Patlabor OVA ep 2 of 7: “Long Shot”

Patlabor is really a mishmash of tones that might seem more out there today than when it was released. There’s an intriguing premise, and quirky characters. The all have certain foibles, things about them that are obvious big flashing red letter Character Traits. It’s got constant silly asides and goofiness while telling a relatively serious story. This, for all of who never lived through it, was 80s television.

Of course, the original Patlabor was an OAV a direct-to-video series that wasn’t meant for broadcast TV. For some reason they often still produced along the lines of television shows – half an hour long, with a mid-act break that includes an eye-catch, and nothing (at least in these first two episodes) that couldn’t be broadcast. But they are even more like television in the tone. There’s a feeling that they want to include a little something for everybody in Patlabor – comic relief, a touch of romance, a serious terrorist plot and a theme about the environmental ravages of man on earth… and there’s a sequence where a giant robot is pulled over an overpass by a passing blimp.

In Long Shot, Division 2 is being prepped for a visit by the New York mayor for a goodwill mission to NY’s sister city of Tokyo… but also to discuss major construction projects that Japanese were engaging. To combat global warming, they had intended to build major dams that would not only protect against rising sea levels, but create an opportunity to win back land from the ocean and expand the always constrained Tokyo landmass.

Patlabor’s goofy tone and silly comedy is often leavened by the more serious concerns of human interaction with the world, and with the machines they create to change that world. There’s a threat to the dam from eco-terrorists who worry about how the dams would affect the ocean’s natural channels. Technological progress is always a dual-edged sword. More machines increase efficiency, and if that efficiency contribute to ecological degradation, then what is it really progressing to?

This is all related in a conversation between the men of Division 2 while the super hot American transplant explains why she’s there, and the men interrupt their important discussion with hooting and hollering at the pretty young woman (of course, of Japanese ancestry, since you can’t have an Occidental come in and impressive the Japanese. The Japanese definition of “progressive”, as evidenced by their silly cartoons, could never interfere with the centrality of Japanese identity that some people mistake for xenophobia… or properly recognize as such. That’s not what we’re discussing here.)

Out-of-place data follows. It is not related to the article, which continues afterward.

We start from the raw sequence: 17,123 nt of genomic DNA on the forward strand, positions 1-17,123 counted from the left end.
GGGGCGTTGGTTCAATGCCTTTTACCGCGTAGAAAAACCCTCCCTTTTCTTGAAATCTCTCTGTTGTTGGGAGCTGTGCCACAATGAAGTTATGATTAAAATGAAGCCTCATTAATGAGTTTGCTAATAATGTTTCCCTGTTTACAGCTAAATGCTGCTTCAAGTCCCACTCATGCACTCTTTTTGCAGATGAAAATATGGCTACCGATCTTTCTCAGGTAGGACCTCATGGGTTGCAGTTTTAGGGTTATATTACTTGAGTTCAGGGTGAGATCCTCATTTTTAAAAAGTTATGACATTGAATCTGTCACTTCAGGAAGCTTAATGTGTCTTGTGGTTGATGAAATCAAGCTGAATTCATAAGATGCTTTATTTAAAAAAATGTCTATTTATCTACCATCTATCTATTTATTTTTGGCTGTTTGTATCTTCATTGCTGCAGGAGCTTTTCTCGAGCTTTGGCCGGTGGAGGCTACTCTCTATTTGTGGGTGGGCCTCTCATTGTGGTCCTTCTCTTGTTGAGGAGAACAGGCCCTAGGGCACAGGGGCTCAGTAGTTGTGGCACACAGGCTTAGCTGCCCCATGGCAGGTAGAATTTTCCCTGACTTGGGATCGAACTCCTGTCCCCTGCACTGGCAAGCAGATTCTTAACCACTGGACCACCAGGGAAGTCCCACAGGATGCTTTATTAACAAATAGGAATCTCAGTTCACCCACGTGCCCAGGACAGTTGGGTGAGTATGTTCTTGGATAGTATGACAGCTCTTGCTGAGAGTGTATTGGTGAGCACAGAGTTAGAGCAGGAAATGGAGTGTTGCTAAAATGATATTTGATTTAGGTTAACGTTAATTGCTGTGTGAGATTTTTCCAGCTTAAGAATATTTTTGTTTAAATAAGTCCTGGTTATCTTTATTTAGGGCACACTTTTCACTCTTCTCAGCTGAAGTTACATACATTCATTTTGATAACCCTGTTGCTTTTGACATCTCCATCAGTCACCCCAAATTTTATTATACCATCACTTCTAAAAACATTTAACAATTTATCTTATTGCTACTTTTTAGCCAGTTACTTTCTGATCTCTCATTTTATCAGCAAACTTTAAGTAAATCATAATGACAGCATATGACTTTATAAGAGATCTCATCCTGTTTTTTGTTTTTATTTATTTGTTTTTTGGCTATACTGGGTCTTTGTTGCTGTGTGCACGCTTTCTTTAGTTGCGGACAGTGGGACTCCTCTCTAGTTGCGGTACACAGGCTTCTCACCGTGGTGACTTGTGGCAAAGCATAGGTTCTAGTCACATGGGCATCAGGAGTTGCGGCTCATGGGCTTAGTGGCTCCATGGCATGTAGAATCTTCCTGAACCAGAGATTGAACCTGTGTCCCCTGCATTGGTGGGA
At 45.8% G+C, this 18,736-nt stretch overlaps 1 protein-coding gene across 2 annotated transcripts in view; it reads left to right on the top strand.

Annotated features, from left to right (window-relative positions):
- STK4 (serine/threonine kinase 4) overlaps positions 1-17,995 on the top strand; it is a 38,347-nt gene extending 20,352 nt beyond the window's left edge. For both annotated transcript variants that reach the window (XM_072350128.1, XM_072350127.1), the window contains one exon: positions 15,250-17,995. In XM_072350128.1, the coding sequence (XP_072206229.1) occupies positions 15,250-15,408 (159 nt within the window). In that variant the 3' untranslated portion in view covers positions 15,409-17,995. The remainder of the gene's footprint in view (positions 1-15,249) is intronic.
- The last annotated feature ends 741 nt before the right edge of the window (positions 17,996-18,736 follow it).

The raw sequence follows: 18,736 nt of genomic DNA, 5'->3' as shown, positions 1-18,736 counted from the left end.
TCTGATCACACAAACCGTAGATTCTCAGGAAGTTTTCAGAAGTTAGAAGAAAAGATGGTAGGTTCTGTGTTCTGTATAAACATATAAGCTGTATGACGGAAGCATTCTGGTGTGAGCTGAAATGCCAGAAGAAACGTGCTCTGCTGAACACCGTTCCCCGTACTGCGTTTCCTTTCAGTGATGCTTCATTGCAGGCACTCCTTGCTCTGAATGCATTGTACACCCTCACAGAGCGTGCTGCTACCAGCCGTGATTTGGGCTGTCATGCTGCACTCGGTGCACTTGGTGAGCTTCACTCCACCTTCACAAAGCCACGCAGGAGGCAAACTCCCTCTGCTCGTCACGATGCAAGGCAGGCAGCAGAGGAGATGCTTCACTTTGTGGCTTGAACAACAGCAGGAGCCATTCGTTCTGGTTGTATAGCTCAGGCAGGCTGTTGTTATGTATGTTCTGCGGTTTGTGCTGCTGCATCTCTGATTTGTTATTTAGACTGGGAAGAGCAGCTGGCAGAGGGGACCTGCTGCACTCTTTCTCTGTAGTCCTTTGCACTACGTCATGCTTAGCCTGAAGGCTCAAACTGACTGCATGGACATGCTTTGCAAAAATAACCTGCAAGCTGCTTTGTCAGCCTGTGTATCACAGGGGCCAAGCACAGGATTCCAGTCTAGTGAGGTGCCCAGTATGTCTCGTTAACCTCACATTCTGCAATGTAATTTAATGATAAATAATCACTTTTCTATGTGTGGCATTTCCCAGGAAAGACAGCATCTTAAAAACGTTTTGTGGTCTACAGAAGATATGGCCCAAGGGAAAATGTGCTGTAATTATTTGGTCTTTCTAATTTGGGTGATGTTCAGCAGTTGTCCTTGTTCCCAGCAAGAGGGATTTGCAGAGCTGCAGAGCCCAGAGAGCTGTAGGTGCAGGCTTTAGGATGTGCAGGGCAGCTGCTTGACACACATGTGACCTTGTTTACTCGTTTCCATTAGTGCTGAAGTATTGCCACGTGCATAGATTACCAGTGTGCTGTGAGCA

Patlabor episodes are not from an eagle’s eye view of national policy, though. This is Hill Street Blues. It’s about the cops on the street, even if they’re cops who ride big-ass robots. The episode is mostly concerned with their boredom. Since they’re all on call, they have to sleep in the dorms – one for men, one for girls. There’s only one girl, so the men sleep in a big pile in their small room.

The next day, they can barely keep their eyes open for a protection detail that is mostly show… that is, until Shinoharaaccidentally discovers that an argument he had the other day with some weird old lady was actually a confrontation with a terrorist who placed a fake police mobile unit right where its missiles can reach the friendly meeting of international delegates.

This leads to a fun sequence where Shinohara, with absolutely no experience, has to disarm a massive bomb. It’s a testament, I think, to Mamoru Ishii’s direction. It’s all straightforward – there’s nothing “arty” about his presentation of the material, but he knows how to draw out tension, even in what are essentially still drawings. Shinohara follows directions for cutting the various wires, like in any 80s WE GOT TO GET RID OF THE BOMB scenario… until it comes to the last pair… which are designed to confound disarmers.

The aftermath is Shinohara definitely sure he is quitting the Patlabor. He didn’t sign up for this tension. He didn’t sign up at all – he’s from a rich family, and doesn’t need this in his life. And he’s ready to go, announces it to everybody… until it turns out the hot American is sticking around. It’s a goofy almost sitcom ending to a show that weaves its way through myriad tones.

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